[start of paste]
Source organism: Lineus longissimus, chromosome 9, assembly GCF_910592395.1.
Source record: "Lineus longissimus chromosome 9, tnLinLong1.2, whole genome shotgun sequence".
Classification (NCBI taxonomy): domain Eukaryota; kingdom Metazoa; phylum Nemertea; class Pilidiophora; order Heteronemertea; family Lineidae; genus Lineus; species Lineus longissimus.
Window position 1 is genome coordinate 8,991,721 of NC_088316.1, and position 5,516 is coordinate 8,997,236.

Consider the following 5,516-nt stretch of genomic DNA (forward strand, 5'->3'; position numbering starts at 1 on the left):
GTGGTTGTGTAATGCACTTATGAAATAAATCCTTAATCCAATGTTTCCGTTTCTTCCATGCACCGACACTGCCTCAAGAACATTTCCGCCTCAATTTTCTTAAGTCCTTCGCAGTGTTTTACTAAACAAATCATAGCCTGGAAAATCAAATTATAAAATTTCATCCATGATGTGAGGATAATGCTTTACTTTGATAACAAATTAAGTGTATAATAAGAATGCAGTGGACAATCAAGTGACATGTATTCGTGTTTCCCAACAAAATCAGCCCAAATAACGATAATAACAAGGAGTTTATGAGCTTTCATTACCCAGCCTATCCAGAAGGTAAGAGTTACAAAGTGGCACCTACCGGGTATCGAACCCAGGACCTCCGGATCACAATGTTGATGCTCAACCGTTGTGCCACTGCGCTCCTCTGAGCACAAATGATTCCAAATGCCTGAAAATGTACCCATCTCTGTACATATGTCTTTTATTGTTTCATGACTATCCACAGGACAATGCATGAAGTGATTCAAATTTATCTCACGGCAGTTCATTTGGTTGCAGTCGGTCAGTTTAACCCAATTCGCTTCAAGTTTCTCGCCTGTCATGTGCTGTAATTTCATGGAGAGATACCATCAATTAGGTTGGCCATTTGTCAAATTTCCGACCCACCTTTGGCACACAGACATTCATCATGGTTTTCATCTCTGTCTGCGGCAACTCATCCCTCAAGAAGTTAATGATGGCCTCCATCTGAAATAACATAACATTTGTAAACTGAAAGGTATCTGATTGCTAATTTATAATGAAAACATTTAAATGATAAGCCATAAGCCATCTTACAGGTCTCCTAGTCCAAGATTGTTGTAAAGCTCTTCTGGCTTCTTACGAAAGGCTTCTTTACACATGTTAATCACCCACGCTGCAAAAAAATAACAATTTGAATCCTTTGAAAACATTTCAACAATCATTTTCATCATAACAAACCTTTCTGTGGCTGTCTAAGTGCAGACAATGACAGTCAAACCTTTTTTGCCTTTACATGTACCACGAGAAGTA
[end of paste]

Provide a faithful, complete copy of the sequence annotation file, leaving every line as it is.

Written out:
Source organism: Lineus longissimus, chromosome 9, assembly GCF_910592395.1.
Source record: "Lineus longissimus chromosome 9, tnLinLong1.2, whole genome shotgun sequence".
Classification (NCBI taxonomy): domain Eukaryota; kingdom Metazoa; phylum Nemertea; class Pilidiophora; order Heteronemertea; family Lineidae; genus Lineus; species Lineus longissimus.
Window position 1 is genome coordinate 8,991,721 of NC_088316.1, and position 5,516 is coordinate 8,997,236.

Consider the following 5,516-nt stretch of genomic DNA (forward strand, 5'->3'; position numbering starts at 1 on the left):
GTGGTTGTGTAATGCACTTATGAAATAAATCCTTAATCCAATGTTTCCGTTTCTTCCATGCACCGACACTGCCTCAAGAACATTTCCGCCTCAATTTTCTTAAGTCCTTCGCAGTGTTTTACTAAACAAATCATAGCCTGGAAAATCAAATTATAAAATTTCATCCATGATGTGAGGATAATGCTTTACTTTGATAACAAATTAAGTGTATAATAAGAATGCAGTGGACAATCAAGTGACATGTATTCGTGTTTCCCAACAAAATCAGCCCAAATAACGATAATAACAAGGAGTTTATGAGCTTTCATTACCCAGCCTATCCAGAAGGTAAGAGTTACAAAGTGGCACCTACCGGGTATCGAACCCAGGACCTCCGGATCACAATGTTGATGCTCAACCGTTGTGCCACTGCGCTCCTCTGAGCACAAATGATTCCAAATGCCTGAAAATGTACCCATCTCTGTACATATGTCTTTTATTGTTTCATGACTATCCACAGGACAATGCATGAAGTGATTCAAATTTATCTCACGGCAGTTCATTTGGTTGCAGTCGGTCAGTTTAACCCAATTCGCTTCAAGTTTCTCGCCTGTCATGTGCTGTAATTTCATGGAGAGATACCATCAATTAGGTTGGCCATTTGTCAAATTTCCGACCCACCTTTGGCACACAGACATTCATCATGGTTTTCATCTCTGTCTGCGGCAACTCATCCCTCAAGAAGTTAATGATGGCCTCCATCTGAAATAACATAACATTTGTAAACTGAAAGGTATCTGATTGCTAATTTATAATGAAAACATTTAAATGATAAGCCATAAGCCATCTTACAGGTCTCCTAGTCCAAGATTGTTGTAAAGCTCTTCTGGCTTCTTACGAAAGGCTTCTTTACACATGTTAATCACCCACGCTGCAAAAAAATAACAATTTGAATCCTTTGAAAACATTTCAACAATCATTTTCATCATAACAAACCTTTCTGTGGCTGTCTAAGTGCAGACAATGACAGTCAAACCTTTTTTGCCTTTACATGTACCACGAGAAGTA